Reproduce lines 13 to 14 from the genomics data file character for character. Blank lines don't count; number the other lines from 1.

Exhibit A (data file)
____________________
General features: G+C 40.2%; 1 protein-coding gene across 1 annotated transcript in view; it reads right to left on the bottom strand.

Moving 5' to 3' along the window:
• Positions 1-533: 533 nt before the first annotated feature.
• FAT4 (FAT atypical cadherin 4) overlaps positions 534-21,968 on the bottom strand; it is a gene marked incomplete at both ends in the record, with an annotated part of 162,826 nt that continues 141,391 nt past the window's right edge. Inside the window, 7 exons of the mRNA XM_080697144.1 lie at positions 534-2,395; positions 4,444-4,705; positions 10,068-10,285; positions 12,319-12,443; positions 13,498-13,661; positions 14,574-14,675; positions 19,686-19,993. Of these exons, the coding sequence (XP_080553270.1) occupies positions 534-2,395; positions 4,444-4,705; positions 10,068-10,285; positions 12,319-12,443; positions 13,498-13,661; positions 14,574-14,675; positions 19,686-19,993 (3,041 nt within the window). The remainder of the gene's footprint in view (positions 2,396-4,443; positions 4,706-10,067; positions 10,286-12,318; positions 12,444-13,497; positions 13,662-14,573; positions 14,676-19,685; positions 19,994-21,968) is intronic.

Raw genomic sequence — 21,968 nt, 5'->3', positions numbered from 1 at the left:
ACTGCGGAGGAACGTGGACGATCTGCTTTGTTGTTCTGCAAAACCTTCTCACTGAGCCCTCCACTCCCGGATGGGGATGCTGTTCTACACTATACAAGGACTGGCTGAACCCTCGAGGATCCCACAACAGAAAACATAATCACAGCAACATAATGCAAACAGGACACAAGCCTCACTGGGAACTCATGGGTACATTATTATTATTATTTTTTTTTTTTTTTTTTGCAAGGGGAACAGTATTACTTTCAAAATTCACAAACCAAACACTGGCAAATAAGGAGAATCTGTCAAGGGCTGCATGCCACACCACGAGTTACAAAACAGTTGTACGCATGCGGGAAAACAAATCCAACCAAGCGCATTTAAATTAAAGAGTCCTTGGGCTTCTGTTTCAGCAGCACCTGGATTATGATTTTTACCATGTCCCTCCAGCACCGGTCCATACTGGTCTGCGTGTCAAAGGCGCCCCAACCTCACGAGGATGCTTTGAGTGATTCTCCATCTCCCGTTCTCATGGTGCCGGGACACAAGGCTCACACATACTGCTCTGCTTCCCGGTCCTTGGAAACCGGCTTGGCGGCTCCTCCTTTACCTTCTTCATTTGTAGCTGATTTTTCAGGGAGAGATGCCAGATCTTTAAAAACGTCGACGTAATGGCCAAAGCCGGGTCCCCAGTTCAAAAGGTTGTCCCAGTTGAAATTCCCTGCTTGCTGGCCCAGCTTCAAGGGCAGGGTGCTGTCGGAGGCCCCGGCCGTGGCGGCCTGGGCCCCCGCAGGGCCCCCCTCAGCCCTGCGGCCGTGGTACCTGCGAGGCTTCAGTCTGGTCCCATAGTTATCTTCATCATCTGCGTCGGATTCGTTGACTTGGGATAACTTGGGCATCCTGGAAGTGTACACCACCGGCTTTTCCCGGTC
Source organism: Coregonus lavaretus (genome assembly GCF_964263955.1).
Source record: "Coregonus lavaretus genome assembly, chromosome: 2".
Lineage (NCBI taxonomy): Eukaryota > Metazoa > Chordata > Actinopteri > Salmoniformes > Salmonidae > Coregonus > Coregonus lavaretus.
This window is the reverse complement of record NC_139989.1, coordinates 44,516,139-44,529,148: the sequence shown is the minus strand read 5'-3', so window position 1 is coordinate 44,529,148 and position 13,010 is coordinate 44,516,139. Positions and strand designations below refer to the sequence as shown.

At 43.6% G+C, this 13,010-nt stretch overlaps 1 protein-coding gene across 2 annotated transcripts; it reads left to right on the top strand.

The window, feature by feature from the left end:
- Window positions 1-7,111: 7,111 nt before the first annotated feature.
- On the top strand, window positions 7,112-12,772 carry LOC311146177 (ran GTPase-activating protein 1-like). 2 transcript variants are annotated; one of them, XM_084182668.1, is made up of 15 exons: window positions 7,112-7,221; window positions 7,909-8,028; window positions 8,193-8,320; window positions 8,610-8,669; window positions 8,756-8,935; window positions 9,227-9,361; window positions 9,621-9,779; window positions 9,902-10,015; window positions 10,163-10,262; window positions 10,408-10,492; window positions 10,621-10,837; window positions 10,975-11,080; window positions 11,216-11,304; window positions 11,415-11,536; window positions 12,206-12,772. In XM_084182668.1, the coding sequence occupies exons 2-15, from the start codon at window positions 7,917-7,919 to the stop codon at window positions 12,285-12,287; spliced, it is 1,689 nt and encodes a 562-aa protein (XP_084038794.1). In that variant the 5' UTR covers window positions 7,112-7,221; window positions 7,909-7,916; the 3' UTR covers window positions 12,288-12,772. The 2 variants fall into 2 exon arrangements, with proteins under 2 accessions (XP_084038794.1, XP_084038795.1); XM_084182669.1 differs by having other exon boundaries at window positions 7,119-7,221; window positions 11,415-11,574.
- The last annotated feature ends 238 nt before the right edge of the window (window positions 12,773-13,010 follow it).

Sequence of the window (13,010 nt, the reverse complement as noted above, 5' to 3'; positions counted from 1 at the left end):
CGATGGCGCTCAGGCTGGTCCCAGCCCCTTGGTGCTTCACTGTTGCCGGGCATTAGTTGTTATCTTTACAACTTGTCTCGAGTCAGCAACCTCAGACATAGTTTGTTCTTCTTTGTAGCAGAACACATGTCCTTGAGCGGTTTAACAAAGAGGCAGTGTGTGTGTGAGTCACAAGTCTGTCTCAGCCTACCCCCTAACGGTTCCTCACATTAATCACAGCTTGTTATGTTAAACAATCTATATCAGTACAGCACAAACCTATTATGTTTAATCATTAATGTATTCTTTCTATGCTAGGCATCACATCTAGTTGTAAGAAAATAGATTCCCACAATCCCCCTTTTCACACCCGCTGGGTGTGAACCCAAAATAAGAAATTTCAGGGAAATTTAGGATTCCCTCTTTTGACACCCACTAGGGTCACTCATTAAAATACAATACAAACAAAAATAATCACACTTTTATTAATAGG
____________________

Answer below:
- Window positions 1-7,111: 7,111 nt before the first annotated feature.
- On the top strand, window positions 7,112-12,772 carry LOC311146177 (ran GTPase-activating protein 1-like). 2 transcript variants are annotated; one of them, XM_084182668.1, is made up of 15 exons: window positions 7,112-7,221; window positions 7,909-8,028; window positions 8,193-8,320; window positions 8,610-8,669; window positions 8,756-8,935; window positions 9,227-9,361; window positions 9,621-9,779; window positions 9,902-10,015; window positions 10,163-10,262; window positions 10,408-10,492; window positions 10,621-10,837; window positions 10,975-11,080; window positions 11,216-11,304; window positions 11,415-11,536; window positions 12,206-12,772. In XM_084182668.1, the coding sequence occupies exons 2-15, from the start codon at window positions 7,917-7,919 to the stop codon at window positions 12,285-12,287; spliced, it is 1,689 nt and encodes a 562-aa protein (XP_084038794.1). In that variant the 5' UTR covers window positions 7,112-7,221; window positions 7,909-7,916; the 3' UTR covers window positions 12,288-12,772. The 2 variants fall into 2 exon arrangements, with proteins under 2 accessions (XP_084038794.1, XP_084038795.1); XM_084182669.1 differs by having other exon boundaries at window positions 7,119-7,221; window positions 11,415-11,574.